While out and about at the weekend I picked up a copy of the Metro and found an intriguing story about one man’s quest to find out more about his family. Standard metro fare you might think, except the chap in question claims to be 103 years old and doesn’t want to hear from his family, rather just about it and is offering a reward for any information provided. Fortunately it seems that there are plenty of park benches around the country that have been dedicated to his ancestors. All of which are slightly quirkly to say the least, which means people are snapping them and trying to find out more about them.
A quick google leads them, and us, to the website that Croy Devenish-Phibbs started as part of his weekly silver surfer course, which seems to be run by some bloke called Gary who pops up a bit in the text of the site, mainly being asked for help in linking. Personally I would’ve expected a course on the internet to recommend starting a blog, but it seems though that Gary is keeping it delightfully old school with the site being created with Microsoft Front Page. This means it has a jarring yet beautifully retro feel and with some lovely broken bits for authenticity. A quick Whois look up reveals that the registrant has chosen to hide their identity, which indicates that either Gary is hot on personal security online or that perhaps it’s not what it seems, which, well, clearly it isn’t. The site was registered in June 2008 and posting seems to have started in August the same year. It also seems that while Croy can’t do basica HTML, he is net savvy enough to search Flickr for possible images, he also has a Twitter account which isn’t extensively used, or indeed followed right now. He also know how to use Google ads, though only for searches that mis-spell the Devenish-Phibbs name.
Croy states that over 100 plaques have been found so far although only 13 are referenced in the photo gallery, with the plaque for Dutch Devenish-Phibbs making two appearances as someone sent in a better picture than the original.
The quality of the images is a bit varied to say the least, with this one by professional photographer Nicolette Wells unsurprisingly being the best thus far.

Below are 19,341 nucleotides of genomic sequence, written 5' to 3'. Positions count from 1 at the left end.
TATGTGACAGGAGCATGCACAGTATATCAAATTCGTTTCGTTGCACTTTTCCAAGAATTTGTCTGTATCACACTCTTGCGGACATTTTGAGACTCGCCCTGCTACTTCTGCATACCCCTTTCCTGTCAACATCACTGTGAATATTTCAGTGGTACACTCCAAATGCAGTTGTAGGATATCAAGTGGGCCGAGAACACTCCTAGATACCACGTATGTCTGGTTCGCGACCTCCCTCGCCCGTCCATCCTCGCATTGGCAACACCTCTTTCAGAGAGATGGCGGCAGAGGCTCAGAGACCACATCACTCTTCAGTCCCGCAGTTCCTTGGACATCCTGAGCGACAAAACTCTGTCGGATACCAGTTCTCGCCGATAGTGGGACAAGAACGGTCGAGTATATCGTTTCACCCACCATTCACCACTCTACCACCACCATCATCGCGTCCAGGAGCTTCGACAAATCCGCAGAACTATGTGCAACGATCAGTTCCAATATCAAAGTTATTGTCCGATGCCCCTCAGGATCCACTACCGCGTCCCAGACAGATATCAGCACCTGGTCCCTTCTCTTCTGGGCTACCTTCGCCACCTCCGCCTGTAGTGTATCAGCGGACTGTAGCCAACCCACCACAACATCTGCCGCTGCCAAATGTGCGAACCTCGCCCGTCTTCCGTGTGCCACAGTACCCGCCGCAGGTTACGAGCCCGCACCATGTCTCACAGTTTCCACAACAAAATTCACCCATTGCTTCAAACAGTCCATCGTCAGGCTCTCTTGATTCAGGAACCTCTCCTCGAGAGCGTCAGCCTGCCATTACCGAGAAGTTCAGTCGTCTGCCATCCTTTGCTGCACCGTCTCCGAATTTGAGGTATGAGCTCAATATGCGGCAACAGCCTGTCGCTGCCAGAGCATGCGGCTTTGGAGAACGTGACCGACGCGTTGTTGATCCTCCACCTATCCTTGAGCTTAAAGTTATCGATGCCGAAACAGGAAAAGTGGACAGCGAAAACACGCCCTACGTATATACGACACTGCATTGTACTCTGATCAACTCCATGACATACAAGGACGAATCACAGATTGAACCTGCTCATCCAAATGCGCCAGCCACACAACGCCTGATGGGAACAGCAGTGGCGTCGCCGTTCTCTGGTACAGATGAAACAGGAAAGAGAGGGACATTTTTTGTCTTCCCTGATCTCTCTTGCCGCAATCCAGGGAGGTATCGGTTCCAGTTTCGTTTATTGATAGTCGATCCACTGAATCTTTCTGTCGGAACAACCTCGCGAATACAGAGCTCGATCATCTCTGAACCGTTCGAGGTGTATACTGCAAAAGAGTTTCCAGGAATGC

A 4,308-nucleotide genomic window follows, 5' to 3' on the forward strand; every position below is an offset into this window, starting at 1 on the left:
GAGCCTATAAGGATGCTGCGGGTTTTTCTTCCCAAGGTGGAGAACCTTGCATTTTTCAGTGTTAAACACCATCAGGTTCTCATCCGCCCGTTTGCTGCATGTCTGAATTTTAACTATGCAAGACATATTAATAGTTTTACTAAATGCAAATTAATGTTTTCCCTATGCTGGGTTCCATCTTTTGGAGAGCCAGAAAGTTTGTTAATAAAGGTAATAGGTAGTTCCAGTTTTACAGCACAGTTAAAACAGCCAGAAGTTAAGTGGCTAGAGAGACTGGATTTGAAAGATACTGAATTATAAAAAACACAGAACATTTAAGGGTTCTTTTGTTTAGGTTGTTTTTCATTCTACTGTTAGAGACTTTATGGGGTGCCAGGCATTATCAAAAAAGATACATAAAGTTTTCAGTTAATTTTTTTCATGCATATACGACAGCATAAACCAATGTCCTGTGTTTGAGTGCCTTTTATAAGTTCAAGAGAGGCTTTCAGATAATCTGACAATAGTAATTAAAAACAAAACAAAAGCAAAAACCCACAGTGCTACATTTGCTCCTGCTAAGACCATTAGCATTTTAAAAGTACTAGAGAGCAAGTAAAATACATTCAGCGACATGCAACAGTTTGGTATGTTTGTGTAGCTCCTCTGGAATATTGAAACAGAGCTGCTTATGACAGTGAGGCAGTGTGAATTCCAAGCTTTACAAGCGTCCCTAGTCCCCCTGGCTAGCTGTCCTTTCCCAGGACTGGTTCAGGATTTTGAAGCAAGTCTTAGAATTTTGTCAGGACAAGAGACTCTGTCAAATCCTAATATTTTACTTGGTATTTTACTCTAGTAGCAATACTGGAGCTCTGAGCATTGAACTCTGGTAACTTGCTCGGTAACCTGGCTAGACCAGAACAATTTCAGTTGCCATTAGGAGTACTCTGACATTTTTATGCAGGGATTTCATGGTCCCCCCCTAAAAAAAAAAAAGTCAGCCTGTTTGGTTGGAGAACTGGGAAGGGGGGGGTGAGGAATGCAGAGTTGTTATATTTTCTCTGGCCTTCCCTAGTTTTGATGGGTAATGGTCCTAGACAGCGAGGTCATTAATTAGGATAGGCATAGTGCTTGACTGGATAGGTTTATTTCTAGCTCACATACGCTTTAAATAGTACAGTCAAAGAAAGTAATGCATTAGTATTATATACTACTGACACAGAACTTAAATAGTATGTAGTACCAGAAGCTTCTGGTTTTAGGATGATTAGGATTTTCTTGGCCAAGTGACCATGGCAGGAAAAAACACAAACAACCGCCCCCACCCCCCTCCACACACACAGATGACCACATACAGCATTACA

It is also thanks to Nicolette that we know Croy is actually sending out rewards for those who send him images of new plaques, after she commented over at the Telegraph on a post from February about Croy and his quest.
After posting the pic on flickr I was then emailed by ‘Croy’ requesting where the plaque was found. After several chatty emails about nothing in particular I received a ‘reward’ poste restante to my local post office. This was a string of costume pearls – they look dated from the 50’s/60’s and are in very good condition. There was no senders details on the packing and I like everyone else who comes across ‘Croy’ was intrigued. Parish records have been checked by myself and friends to absolutely no avail. With the pearls was a letter supposedly written by the warden from his sheltered housing apologising for it’s lateness. At no time have I been asked to divulge any of my personal details and no one has tried to sell me anything!
Unfortunately the image for my favourite plaque so far isn’t great, so if you are in Bristol and you see a park bench with the following inscribed on a plaque:
b. 1970 – d. 1955.
Artist, friend, second-hand De Lorean owner”
Then please take a snap and send to croydevenishphibbsATgmail.com.
If anyone can shed any light on who or what is behind this then similarly drop an email to kerrgaffney[at]gmail[dot]com.
Also posted at ClickingandScreaming